Insight: Inglewood’s Unified School District

Students within the Inglewood Unified School District suffer from lack of funding, poor allocation of resources, and removal of after-school programs initially designed for Inglewood’s students and community members to succeed. The quality of education and the lack of resources within our community have displaced the members and forced them to seek better educational opportunities elsewhere, creating a strain on schools and affecting the remaining students’ development.

With Inglewood being a predominantly Black and Latinx community. Many residents are low to extremely low-income, and approximately 24% of Inglewood’s residents do not have a high school diploma. Education is a predictor of many future hardships such as financial stability, quality of life, and health. The city of Inglewood needs to prioritize education for the youth by increasing funding to add extracurricular activities, job training, financial literacy, and other applicable skills to further encourage development and performance in this community.

How is it that “The City of Champions,” the home of two, soon to be three, multi-purpose arenas, has no control over the future of their children? Since 2012, The Inglewood Unified School District has been under State Receivership, which occurs when schools and districts need financial assistance from the government. Today, Inglewood is the only place in California that does not have control over its school district. Leaving educational
decisions up to state approval puts schools within this community in a vulnerable position. The district’s state has led many parents to move their children to the surrounding school districts, leaving parents who cannot move their children to better education opportunities in an even worse predicament. There has yet to be accountability from our city leaders and officials for this unkempt district. Luckily, our elected officials can implement immediate changes to provide stability for our youth.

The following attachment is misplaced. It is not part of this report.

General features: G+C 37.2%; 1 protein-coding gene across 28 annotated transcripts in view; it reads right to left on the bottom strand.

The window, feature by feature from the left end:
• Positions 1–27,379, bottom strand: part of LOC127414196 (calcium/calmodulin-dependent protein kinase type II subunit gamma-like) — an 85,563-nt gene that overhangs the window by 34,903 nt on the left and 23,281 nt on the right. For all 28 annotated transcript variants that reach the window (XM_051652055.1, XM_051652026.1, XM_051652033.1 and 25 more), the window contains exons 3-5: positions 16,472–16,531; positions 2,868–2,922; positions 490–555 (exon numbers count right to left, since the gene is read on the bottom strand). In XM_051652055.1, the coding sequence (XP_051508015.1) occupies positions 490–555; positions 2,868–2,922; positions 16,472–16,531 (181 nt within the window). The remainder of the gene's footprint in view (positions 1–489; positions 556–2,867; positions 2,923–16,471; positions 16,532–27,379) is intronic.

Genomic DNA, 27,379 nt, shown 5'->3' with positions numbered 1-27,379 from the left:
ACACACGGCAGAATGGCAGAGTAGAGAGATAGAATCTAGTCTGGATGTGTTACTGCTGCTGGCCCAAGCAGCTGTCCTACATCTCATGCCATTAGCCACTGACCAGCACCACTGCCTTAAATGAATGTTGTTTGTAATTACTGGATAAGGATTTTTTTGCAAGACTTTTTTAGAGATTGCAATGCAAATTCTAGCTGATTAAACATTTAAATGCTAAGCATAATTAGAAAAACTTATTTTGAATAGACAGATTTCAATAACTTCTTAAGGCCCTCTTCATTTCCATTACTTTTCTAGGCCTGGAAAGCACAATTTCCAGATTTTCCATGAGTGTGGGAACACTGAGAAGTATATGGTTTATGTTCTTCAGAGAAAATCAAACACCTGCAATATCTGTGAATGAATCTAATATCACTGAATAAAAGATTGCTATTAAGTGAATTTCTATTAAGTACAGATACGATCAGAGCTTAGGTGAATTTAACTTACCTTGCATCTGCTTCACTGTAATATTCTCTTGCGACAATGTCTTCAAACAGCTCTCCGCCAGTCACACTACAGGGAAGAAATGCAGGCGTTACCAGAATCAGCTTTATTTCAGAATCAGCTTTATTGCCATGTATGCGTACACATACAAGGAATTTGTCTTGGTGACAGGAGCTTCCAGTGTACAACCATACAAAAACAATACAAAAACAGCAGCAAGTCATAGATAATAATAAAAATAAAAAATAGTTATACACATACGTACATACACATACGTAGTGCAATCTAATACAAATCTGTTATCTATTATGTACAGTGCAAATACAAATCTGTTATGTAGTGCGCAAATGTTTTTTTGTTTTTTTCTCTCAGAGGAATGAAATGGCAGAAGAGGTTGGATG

Although we can empathize with financial difficulties, especially with COVID-19 as a factor, extracurricular activities should not be put on the backburner. Extracurricular activities and specialized curriculums such as financial literacy, ethnic studies, community awareness, technical education courses, etc., are important to education and development for young children and adolescents. The facilitation and incorporation of these activities will increase academic performance, social cohesion and support systems, and new skills. This is an important step in reconstructing the Inglewood education system. Additionally, demanding funds from the developmental projects listed above to fund social services is important in improving Inglewood’s education system. Inglewood lacks sufficient social workers and counselors within the schools, which leaves a gap in how they can positively reach and impact more students. These professionals can provide insight into many disciplinary procedures and promote positive mental health practices within the youth.

We, the citizens of Inglewood, have to take charge of the futures of our youth and demand that Mayor Butts, the board of directors, and the remaining elected officials make a concerted effort to take control of Inglewood Unified School District and stop being content with the future of our youth being in the hands of the state. We need to hold these officials accountable to our kids, nieces, nephews, and grandchildren because if we don’t, who will? Who will break the pattern of disinvestment within our community? We must fight for our youth! We must stop accepting what has always been as the way it will always be; complacency is destroying our community, and quality of education is at the center of future health, racial and wealth disparities.

Written By:

Courtney Hinton
Essence Wynter